How to Treat Low-Back Pain

Back Anatomy

If you’ve ever had back pain, you’re not alone.

For many people, low-back pain becomes a chronic problem that can resurface at any moment. In a previous podcast, you learned why most treatments for low-back pain don’t work. In this episode, you’ll learn about a simple, safe, and cheap treatment method for low-back pain that might actually work.

Click the Player to Listen:

Show Notes

PainScience.com

Save Yourself from Low Back Pain by Paul Ingraham

Other Listening Options

Click here to download the mp3

Click here to subscribe via iTunes

 

Transcript

**Armi Legge:** There are a lot of misconceptions about what causes low-back pain. Luckily there is good research on how to treat low-back plan. It’s just not very well known. You learned about the most common low-back pain myths in the previous podcast. At the end of the show, you may have been thinking, “Great, so what am I supposed to do? Live in Pain?” Well, no. In the second installment of this two-part series, you will again hear from Paul Ingraham, a science writer, former registered massage therapist, and impruvism.com adviser about what may be the single most common, underrated, and treatable cause of low-back pain and what to do about it.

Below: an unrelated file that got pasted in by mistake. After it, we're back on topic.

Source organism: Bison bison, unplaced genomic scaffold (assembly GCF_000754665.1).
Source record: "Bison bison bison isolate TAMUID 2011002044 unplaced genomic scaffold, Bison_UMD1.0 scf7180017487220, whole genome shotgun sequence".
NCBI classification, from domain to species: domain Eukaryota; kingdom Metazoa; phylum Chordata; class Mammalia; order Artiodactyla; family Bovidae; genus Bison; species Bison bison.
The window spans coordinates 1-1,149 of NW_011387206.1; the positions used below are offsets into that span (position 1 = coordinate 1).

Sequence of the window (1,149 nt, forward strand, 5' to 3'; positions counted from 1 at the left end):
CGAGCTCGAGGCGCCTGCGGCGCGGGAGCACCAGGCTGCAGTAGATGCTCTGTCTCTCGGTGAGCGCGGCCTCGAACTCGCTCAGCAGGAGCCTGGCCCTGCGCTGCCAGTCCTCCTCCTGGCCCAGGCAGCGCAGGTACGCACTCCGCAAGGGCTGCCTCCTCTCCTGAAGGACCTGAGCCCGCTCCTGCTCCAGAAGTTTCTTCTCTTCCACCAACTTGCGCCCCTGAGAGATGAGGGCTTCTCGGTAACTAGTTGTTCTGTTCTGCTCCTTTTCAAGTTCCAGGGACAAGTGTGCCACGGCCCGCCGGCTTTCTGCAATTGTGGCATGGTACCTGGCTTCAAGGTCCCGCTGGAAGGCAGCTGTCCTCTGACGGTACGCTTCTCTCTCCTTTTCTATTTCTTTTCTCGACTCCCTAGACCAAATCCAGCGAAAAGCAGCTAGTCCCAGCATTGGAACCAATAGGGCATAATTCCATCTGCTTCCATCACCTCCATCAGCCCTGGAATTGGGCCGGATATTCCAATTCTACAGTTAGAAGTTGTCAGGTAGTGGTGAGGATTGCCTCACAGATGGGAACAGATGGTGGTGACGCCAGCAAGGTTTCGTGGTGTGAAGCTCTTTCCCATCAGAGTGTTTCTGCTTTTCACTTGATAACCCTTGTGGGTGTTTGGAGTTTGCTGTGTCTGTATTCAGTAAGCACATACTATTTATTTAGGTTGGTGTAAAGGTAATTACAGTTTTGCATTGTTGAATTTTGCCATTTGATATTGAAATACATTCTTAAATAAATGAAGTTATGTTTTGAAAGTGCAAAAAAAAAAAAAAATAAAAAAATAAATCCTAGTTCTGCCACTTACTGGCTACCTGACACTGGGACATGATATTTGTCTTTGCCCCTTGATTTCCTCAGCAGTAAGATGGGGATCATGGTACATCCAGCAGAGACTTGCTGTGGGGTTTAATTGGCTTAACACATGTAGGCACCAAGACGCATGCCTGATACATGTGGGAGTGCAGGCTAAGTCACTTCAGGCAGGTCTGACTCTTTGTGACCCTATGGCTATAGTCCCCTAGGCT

You’re listening to episode two of Impruvism Radio, the podcast that uses science to help you become more awesome. I’m your host, Armi Legge. You can find links to the studies we mention on your iPod or music playing device as you listen. A list of selected references and links to everything mentioned during this episode can also be found in the show notes on impruvism.com/back-pain-podcast-2.

If you like what you hear on the show and you want more information like this, you should navigate to impruvism.com, enter your email address in the box on the right side of the page and click submit. After you do, you’ll get free updates whenever we publish a new article or podcast.

In the last podcast, we talked about the top five myths about low-back pain but we didn’t really tell our listeners what they could do about it. What is the most common cause of low-back pain in all your experience and what are the main treatments that actually work to cure it?